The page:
"The Environmental Protection Agency is expected to propose restrictions on harmful “forever chemicals” in drinking water after finding they are dangerous in amounts so small as to be undetectable. But experts say removing them will cost billions, a burden that will fall hardest on small communities with few resources."
"A recent study reveals a vast and unregulated global trade in invertebrates, posing a risk of overexploitation of some species in the wild. ... Africa is prominent in this trade as both a source and transit hub for tarantulas and scorpions."
"The US Consumer Product Safety Commission has voted to seek public input on gas stoves, a potential first step in regulating the appliances."
"The plan to stop companies from fudging their climate goals is fundamentally flawed."
"To hear Emil King tell it, the benefits of the 8,000-odd solar panels shimmering before him on an industrial lot in Washington D.C. go far beyond helping the U.S. capital city fight climate change."
"Gov. Wes Moore’s nominee to the Maryland Public Service Commission withdrew from consideration on Tuesday, after environmentalists criticized the appointment of someone who was an official in the fossil fuel industry."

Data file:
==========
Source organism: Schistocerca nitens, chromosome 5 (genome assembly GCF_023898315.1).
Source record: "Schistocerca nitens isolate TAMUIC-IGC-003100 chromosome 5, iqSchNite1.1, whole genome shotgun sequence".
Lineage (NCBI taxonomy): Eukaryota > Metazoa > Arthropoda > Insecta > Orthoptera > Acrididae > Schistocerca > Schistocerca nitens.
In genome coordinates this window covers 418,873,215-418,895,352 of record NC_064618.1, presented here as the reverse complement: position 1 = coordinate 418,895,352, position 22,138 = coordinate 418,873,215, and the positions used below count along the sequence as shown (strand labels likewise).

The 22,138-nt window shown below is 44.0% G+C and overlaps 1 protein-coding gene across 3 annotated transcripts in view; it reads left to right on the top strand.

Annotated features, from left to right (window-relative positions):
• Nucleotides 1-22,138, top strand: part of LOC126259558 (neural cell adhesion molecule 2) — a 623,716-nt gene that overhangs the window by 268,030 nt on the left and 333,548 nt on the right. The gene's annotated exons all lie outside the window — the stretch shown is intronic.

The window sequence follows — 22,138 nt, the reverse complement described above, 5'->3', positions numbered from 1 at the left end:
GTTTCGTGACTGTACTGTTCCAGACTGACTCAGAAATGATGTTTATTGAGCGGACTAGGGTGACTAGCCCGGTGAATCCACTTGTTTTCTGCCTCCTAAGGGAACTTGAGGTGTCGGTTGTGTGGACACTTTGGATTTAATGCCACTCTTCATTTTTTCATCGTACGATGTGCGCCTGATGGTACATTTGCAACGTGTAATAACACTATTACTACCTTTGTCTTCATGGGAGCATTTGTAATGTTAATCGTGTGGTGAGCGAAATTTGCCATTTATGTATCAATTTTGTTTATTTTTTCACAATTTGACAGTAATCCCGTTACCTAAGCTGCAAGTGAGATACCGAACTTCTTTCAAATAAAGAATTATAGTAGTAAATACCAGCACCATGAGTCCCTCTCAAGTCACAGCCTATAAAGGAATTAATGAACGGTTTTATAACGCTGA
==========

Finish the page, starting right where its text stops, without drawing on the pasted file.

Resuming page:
"Critics are describing the Biden administration’s opening position in a United Nations effort to reach a global treaty or agreement to end plastic waste as vague and weak, despite its recognition of a need to end plastic pollution by 2040."
"Plastic use in G20 countries is on course to nearly double by the middle of the century unless a comprehensive and legally binding global treaty to curb consumption is drawn up, according to research published on Monday."
"New lawsuit aims to make the agency do what Congress ordered more than 25 years ago."
"In 1996, Congress ordered the U.S. Environmental Protection Agency (EPA) to test all pesticides used on food for endocrine disruption by 1999. The EPA still doesn’t do this today.
Nor does it appear close to doing so, argue the plaintiffs in a lawsuit filed against the agency in December for its ongoing failure to implement the Endocrine Disruptor Screening Program.
"The Inflation Reduction Act includes money to help develop subscription-based solar programs."
"On a farm field east of Faribault, Minnesota, a 1.3-megawatt solar array provides electricity to serve about 180 subscribers.
The project, which occupies about six acres, is an example of community solar—also called “shared solar” or “solar gardens”—a kind of development in which subscribers receive credits on their monthly utility bills for the solar electricity produced.